After becoming the All-New Ibis and being told by Thoth “when shadows are thickest, your best friend is the light,” Danny is transported directly into Set’s domain where he overcomes a pair of “serpopards” by commanding the Ibistick to “fly away?” (sic). He then proclaims, “Insane. This rocks!” as he runs toward a door that is guarded by large statues of a right hand and a left hand.
The statues of large hands then grab him as he tries to hurry through the doorway. However, he is then taken to exactly where he was heading anyway: to see Set, who is sitting on his throne next to the Helmet of Fate. The All-New Ibis then waves his mighty Ibistick staff and says, “Uh . . . retrievus helmetus,” which causes the Ibistick staff to make the sound, “paf.”
Set then calls the All-New Ibis a “pathetic monkey-boy” and turns him into a living statue whose heart is beating “like lifting a foot out of clinging mud” (whatever type of heartbeat that is) and whose thoughts “are growing sluggish.” And what, you ask, are the All-New Ibis’s thoughts as he stands like a statue with a heart that beats like a foot lifting out of clinging mud?
Well, he thinks, “Beat up again. Had to kiss a dead lady on the lips. My so-called magical Ibistick only went ‘paf’—and now I’m going to spend eternity looking like . . . the Statue of Liberty.”
In other words, his thoughts provide exposition for readers who might have forgotten the events of the previous eighteen pages. Undoubtedly, these thoughts are also meant to remind the readers of just how humorous those previous eighteen pages were.
However, the All-New Ibis then realizes that it’s “Getting so dark . . . in my head . . . can’t think.” Fortunately, though, the darkness in his head does make him remember Thoth’s sagely advice about how “when shadows get thick your best friend is the light.” Thus, the All-New Ibis (who is immobile as a statue) gives Set a look that causes Set to say “You have something you are desperate to say—I can see it. A plea for your life? A final curse? I cannot resist knowing—you may speak.”
And as soon as the All-New Ibis is free to speak, he tells Set that he (Set) is at war with Horus, the sun god. “You waste your last breaths lecturing me about my family history?,” Set replies.
“No. On this. Horus! Set has the Helmet of Fate! He’s going to destroy mankind! Save us!,” answers the All-New Ibis.
Eventually, Horus jumps out of the Ibistick staff to engage Set in a “smackdown.” Knowing that he doesn’t want to be around when two Egyptian gods are having a “smackdown,” the All-New Ibis calls on himself, Thoth, and anyone to get him out of there, “Ibis, if you can hear me, Thoth—anybody! Get me out of here!”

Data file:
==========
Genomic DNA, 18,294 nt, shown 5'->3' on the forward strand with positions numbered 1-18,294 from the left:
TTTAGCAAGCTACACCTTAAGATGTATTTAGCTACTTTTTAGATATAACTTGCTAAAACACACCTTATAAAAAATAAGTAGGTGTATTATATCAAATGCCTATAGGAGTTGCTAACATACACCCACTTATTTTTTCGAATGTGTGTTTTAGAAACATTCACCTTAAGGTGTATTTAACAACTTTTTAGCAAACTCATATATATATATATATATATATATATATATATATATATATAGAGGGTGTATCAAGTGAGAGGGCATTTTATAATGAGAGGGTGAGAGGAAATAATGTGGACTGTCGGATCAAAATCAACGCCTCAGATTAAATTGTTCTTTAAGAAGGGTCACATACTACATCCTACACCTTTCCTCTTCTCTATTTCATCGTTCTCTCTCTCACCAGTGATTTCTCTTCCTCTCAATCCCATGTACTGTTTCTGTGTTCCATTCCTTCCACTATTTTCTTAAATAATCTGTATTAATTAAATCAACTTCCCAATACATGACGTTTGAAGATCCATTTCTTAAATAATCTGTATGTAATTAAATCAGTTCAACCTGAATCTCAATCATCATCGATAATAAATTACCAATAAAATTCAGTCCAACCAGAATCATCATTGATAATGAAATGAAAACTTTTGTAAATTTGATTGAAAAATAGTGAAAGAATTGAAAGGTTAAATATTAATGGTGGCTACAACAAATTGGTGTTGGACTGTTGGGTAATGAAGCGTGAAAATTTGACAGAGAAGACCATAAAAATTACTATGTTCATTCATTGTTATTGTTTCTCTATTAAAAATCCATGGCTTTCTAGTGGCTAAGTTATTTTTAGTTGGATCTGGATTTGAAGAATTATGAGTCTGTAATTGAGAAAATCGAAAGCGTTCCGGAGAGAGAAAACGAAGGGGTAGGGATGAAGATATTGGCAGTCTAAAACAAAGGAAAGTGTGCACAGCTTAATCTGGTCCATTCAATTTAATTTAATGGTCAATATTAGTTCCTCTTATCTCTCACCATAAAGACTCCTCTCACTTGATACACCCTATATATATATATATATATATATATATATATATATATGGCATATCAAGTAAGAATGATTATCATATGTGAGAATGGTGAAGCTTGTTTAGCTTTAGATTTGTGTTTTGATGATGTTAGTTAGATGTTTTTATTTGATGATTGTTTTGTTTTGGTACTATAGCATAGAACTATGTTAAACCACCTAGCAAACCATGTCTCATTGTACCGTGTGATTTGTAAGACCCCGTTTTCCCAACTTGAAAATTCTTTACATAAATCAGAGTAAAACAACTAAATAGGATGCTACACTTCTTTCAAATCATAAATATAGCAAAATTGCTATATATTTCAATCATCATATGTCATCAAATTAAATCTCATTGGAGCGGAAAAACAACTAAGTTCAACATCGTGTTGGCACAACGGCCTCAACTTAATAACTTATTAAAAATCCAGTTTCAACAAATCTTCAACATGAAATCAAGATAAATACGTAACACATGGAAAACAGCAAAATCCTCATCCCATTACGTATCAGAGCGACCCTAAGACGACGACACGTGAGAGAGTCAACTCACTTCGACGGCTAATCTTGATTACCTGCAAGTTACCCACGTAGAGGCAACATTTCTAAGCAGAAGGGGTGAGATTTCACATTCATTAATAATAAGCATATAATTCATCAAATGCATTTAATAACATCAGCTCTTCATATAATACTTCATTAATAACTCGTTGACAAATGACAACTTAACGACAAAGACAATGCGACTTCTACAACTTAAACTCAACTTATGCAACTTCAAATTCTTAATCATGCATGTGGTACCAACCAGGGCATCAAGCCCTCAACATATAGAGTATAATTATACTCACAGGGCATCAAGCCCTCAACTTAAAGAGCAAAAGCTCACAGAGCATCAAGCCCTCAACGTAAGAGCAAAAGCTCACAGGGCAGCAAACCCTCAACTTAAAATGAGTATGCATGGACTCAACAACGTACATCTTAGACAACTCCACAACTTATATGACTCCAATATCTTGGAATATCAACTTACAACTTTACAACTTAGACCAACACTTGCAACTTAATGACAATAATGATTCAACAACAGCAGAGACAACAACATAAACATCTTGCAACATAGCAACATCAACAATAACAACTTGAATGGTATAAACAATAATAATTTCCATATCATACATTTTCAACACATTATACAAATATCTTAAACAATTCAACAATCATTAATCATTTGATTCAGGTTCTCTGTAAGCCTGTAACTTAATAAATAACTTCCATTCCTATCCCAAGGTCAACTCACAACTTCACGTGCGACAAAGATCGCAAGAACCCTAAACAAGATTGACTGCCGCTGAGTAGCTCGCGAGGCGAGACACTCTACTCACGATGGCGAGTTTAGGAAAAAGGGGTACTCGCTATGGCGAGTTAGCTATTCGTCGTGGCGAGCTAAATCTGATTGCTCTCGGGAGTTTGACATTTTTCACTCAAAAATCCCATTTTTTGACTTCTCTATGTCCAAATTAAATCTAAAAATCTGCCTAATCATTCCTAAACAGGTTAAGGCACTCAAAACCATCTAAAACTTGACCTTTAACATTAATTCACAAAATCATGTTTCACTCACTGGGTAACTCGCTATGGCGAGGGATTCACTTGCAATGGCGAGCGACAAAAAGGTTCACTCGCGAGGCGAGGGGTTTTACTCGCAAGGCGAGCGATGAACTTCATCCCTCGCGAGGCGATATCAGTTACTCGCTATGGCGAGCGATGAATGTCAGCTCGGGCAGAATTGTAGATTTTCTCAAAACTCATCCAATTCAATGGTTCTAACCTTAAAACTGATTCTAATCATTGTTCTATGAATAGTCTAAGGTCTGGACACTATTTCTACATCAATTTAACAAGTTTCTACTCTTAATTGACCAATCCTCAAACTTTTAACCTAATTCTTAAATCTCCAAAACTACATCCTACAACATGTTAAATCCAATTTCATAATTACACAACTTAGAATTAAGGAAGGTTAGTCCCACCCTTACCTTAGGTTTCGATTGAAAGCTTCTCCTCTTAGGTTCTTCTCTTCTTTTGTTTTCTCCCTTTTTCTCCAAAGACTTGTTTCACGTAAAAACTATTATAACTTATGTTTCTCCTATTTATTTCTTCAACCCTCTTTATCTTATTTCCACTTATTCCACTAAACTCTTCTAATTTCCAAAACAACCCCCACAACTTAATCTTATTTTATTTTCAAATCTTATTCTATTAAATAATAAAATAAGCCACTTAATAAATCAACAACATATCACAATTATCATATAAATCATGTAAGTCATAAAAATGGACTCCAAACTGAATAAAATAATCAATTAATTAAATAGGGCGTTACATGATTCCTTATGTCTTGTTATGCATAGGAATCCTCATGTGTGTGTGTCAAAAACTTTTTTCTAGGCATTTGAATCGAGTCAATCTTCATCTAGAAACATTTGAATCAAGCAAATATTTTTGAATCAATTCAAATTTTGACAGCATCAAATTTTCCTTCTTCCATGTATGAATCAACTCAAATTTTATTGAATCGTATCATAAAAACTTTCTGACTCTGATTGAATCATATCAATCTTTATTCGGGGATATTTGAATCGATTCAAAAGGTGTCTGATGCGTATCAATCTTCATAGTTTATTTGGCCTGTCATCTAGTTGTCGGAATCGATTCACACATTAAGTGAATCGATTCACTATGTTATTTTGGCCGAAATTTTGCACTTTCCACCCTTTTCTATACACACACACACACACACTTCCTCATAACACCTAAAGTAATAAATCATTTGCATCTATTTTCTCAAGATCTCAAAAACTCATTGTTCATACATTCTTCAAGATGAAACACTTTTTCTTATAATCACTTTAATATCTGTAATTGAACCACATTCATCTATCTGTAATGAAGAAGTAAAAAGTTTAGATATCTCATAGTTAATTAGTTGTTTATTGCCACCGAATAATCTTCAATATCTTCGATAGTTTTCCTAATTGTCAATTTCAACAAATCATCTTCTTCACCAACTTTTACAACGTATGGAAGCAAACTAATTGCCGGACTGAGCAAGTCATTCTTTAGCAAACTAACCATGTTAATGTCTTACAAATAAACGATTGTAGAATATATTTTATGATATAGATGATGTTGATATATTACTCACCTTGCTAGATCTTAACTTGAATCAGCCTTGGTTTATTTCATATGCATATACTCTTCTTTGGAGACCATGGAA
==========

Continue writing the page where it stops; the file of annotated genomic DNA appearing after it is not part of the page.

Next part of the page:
Instantly, he’s transported into space (along with the Helmet of Fate) and then plucked out of the ether by Thoth’s giant hands. When he is set down in Thoth’s domain, he has been transformed back to Danny but is still holding the Ibistick staff.
Next, Danny waves the staff at Fate’s helmet and says, “Helmet, go to somewhere that gods or evil men won’t get you!” (Apparently, readers of the next installment, The Helmet of Fate: Sargon the Sorcerer, will find out where that is in two weeks.)
I assume this story was intended to be silly, just as the previous installment, The Helmet of Fate: Detective Chimp, was intended to be silly. However, last week’s Detective Chimp issue referred to its own silliness in a knowing way. There were several times when the chimp mentioned that certain details didn’t make sense or were just plain silly, but he was sticking to the story as he knew it. While last week’s issue wasn’t great by any means, Bill Willingham obviously realized that every silly detail would be picked apart by reviewers (and by readers on Internet message boards) if he didn’t make reference to the silly elements himself.
However, in Ibis the Invincible, Williams doesn’t take the self-referential approach to the silly elements in his story, except when Danny thinks about the silly events in an obvious underscoring of their silliness by Williams. Unfortunately, the underscoring of the silly events doesn’t work because they aren’t necessarily funny (or even fun); they’re just silly in a stupid way.
Additionally, I’m not convinced that all of the silly elements are intentional. While I would hope that the All-New Ibis’s ridiculous costume is intended to be silly, I actually suspect that it’s supposed to be the “serious” look of the character going forward. It might have been better to have the All-New Ibis imitate his predecessor by having him wear a contemporary dark business suit minus the turban.
Additionally, I’m not sure that Set’s decision to release the All-New Ibis from his statuary state so that he could call on Horus was intended to be a silly use of the Deus Ex Machina concept. Instead, it seems likely that Williams was running out of pages and had to wrap up the story quickly.
Finally, I don’t understand the purpose of having Thoth prefer having a baboon head to the mythologically accurate ibis head. Beyond allowing Williams to use the joke about how difficult it is to drink beer with a long beak, I suppose the use of the baboon head also allowed this issue of The Helmet of Fate to connect to last week’s Detective Chimp issue by continuing the use of a non-human simian as a principle character. I’m mildly interested to see whether this motif continues in the Sargon the Sorcerer issue in two weeks. I wonder whether a gibbon, gorilla, orangutan, New World monkey, or other non-human higher primate might play a major role in the events.
In the end, this issue wasn’t bad. However, life is too short, and there are too many things to do for me to spend time and money on a comic book that “wasn’t bad but wasn’t really very good either.”
What did you think of this book?